Forum for Science, Industry and Business

Sponsored by:     3M 
Search our Site:

 

Jefferson Researcher’s Results Show Promise for Metastatic Eye Melanoma

18.05.2005


Boosting the immune system, cutting off tumor oxygen supply, may be keys to patients living longer



When melanoma of the eye spreads to the liver, patients have few good options. Surgery is frequently impossible, and chemotherapy hasn’t proven effective. But now, by simultaneously revving up the immune system and choking off the tumor’s oxygen supply, oncologists at Jefferson Medical College and the Kimmel Cancer Center at Thomas Jefferson University in Philadelphia may have found a better way to battle this deadly cancer.

Researchers, led by Takami Sato, M.D., K. Hasumi Associate Professor of Medicine at Jefferson Medical College of Thomas Jefferson University, have shown promising results from an early, phase 1-2 clinical trial of a novel treatment for uveal melanoma that has spread to the liver.


In the procedure, called immunoembolization, Dr. Sato and his co-workers “embolize,” or block off the hepatic artery, which is a major artery feeding the liver, cutting off oxygen to liver tumors. They infuse a chemical called GM-CSF, which stimulates the immune system – specifically, cells called macrophages and dendritic cells – to produce an inflammatory reaction, and it’s hoped, fight the cancer.

In the trial, which was aimed at testing for treatment toxicity and feasibility, Dr. Sato found that 30 percent of 39 patients studied (34 of whom had uveal melanoma) had tumor shrinkage and another 30 percent had tumors that didn’t grow.

He presents his team’s findings May 17, 2005 at the annual meeting of the American Society of Clinical Oncology in Orlando.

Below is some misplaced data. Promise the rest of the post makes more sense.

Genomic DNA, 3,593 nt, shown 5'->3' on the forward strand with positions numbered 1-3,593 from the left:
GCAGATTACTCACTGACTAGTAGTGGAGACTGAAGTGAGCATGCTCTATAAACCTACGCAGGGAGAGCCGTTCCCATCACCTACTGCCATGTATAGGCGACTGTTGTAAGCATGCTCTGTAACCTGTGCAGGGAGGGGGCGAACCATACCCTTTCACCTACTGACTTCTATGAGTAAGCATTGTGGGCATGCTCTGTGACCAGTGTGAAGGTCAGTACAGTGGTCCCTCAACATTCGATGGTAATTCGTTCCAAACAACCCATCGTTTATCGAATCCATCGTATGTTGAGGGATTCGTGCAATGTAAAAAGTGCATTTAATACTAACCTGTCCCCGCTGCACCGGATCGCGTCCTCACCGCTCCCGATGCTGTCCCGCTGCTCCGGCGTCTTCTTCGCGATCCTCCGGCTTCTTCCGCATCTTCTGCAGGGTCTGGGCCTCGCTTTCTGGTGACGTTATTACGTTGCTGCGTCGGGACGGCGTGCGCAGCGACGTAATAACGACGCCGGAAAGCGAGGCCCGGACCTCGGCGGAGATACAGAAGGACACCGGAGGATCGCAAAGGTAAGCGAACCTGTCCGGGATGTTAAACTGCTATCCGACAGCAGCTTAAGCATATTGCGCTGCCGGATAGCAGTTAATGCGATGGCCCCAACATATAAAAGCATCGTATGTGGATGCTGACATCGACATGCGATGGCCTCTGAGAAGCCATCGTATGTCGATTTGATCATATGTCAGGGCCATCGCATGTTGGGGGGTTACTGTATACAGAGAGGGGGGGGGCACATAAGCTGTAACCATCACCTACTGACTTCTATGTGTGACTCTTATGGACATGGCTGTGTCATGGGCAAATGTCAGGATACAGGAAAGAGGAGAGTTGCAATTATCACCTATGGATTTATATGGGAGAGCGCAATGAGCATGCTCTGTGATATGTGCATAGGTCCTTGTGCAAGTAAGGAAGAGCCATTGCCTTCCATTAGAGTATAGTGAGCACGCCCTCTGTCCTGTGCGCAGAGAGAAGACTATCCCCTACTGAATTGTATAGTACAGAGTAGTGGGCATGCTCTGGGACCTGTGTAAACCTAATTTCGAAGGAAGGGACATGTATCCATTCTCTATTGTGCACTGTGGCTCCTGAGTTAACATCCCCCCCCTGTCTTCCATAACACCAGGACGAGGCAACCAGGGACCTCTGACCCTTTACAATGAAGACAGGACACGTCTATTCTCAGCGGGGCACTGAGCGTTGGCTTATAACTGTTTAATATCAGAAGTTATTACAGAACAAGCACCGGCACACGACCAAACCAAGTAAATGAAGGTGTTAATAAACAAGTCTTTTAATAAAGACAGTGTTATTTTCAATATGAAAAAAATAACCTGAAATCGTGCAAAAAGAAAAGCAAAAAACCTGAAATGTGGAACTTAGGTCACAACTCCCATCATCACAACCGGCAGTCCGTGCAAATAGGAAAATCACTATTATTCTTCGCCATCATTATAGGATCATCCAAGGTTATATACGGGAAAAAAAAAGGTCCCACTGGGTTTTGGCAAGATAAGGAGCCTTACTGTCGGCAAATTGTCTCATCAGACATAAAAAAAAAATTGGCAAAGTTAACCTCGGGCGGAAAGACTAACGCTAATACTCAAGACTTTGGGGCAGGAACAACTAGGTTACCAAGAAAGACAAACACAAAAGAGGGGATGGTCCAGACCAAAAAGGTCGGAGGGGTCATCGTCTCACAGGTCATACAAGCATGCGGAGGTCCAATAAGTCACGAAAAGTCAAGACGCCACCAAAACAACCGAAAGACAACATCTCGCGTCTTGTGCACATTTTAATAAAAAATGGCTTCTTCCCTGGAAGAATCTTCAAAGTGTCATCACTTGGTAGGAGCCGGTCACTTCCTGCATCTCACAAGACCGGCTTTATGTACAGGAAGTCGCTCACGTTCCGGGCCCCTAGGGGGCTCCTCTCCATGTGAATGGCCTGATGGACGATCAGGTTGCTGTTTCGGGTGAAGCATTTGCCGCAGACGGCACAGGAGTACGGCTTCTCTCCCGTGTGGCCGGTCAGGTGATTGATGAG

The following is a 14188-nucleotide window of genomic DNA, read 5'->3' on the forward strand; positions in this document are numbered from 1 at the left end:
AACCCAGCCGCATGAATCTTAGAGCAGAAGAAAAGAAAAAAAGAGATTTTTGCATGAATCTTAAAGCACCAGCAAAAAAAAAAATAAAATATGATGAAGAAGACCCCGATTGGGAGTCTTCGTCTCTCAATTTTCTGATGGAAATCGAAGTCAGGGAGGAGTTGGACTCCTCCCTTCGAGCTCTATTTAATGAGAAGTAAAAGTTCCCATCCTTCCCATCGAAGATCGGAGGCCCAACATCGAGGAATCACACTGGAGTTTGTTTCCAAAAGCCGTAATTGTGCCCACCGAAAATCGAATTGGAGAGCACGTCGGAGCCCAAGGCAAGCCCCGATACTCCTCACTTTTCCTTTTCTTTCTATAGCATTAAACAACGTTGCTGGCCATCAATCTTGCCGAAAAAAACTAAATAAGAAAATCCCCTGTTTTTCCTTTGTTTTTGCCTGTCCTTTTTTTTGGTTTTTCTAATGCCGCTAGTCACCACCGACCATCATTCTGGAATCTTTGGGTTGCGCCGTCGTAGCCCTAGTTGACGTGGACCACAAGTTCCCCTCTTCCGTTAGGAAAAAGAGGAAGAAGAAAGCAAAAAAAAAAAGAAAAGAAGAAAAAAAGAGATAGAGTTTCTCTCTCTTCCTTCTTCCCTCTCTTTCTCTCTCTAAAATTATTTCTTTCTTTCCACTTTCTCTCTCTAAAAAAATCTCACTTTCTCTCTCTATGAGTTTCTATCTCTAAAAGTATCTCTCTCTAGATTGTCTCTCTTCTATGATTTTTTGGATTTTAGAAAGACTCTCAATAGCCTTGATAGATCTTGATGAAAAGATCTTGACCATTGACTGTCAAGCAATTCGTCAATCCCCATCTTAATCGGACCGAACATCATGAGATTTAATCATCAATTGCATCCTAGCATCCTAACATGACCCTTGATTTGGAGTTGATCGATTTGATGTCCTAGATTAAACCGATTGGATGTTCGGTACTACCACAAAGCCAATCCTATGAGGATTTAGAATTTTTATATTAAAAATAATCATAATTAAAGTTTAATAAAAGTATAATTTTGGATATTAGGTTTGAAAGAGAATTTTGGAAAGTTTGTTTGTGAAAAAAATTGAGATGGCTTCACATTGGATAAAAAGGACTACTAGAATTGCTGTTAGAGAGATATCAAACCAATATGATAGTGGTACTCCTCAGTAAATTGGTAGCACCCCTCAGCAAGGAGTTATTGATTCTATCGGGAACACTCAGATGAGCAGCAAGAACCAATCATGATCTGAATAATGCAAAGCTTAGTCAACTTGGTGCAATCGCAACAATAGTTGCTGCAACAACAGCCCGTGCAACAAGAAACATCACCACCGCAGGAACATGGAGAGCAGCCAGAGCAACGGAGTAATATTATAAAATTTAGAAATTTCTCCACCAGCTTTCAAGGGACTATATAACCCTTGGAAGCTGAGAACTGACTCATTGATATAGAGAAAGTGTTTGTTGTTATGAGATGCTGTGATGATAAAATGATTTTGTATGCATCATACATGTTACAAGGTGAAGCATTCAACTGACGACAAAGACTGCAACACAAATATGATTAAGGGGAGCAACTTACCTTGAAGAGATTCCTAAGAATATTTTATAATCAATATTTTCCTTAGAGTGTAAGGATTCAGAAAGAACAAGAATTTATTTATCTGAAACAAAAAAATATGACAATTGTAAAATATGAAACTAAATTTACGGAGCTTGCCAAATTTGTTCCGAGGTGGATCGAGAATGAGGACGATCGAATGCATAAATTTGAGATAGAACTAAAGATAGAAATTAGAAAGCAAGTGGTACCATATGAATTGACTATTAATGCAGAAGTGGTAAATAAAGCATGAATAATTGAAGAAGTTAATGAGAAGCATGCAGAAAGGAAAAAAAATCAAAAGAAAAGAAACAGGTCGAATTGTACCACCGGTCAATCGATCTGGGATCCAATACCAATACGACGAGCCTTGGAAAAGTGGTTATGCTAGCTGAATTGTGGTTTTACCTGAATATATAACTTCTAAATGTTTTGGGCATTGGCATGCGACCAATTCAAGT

“We have seen a surprising phenomenon,” he says. “Compared to chemoembolization (a similar, older therapy that entails giving a patient chemotherapy directly into the liver), our patients did just as well and some did better. The treatment is doing something to prolong survival.

“If we’re right,” Dr. Sato says, “we could delay metastases.”

Dr. Sato also found a response in other tumors in the body besides the liver – a potentially important finding, he says. Patients in the study lived on average about twice as long compared to those who received chemoembolization in an earlier study he and his team conducted.

Dr. Sato heads one of the few programs in the nation treating metastatic uveal melanoma, which is a melanoma originating in the eye and the most common adult eye tumor. It is very rare, affecting perhaps 6 or 7 individuals per 1 million. When it spreads to the liver, patients who do not receive treatment live on average about 6 months. The treatment Dr. Sato is testing is used for patients who are not eligible for surgery.

While the trial results show the two-pronged treatment is safe and feasible – as well as providing promising responses to metastases, Dr. Sato reaffirms the need for a larger phase 2 study, which has already opened for patients with uveal melanoma metastatic to the liver. The phase 2 trial compares immunoembolization to embolization, or cutting off the tumor’s oxygen supply. The trial is funded by an R21 grant for nearly $600,000 over two years that he recently received from the National Cancer Institute.

In the new trial, he will also monitor the immune system reaction, looking for an increase in numbers of specific immune cells. He plans to biopsy patient livers, he notes, because “If the GM-CSF is working, an inflammatory response should be seen in the liver tumor.”

The next step in the future, he says, would be to conduct a phase 3 multicenter trial comparing chemoembolization and immunoembolization. He notes that the immunoembolization procedure may be useful in treating primary liver cancer or other types of cancer that have spread to the liver as well.

Steve Benowitz | EurekAlert!
Further information:
http://www.jefferson.edu

More articles from Health and Medicine:

nachricht A promising target for kidney fibrosis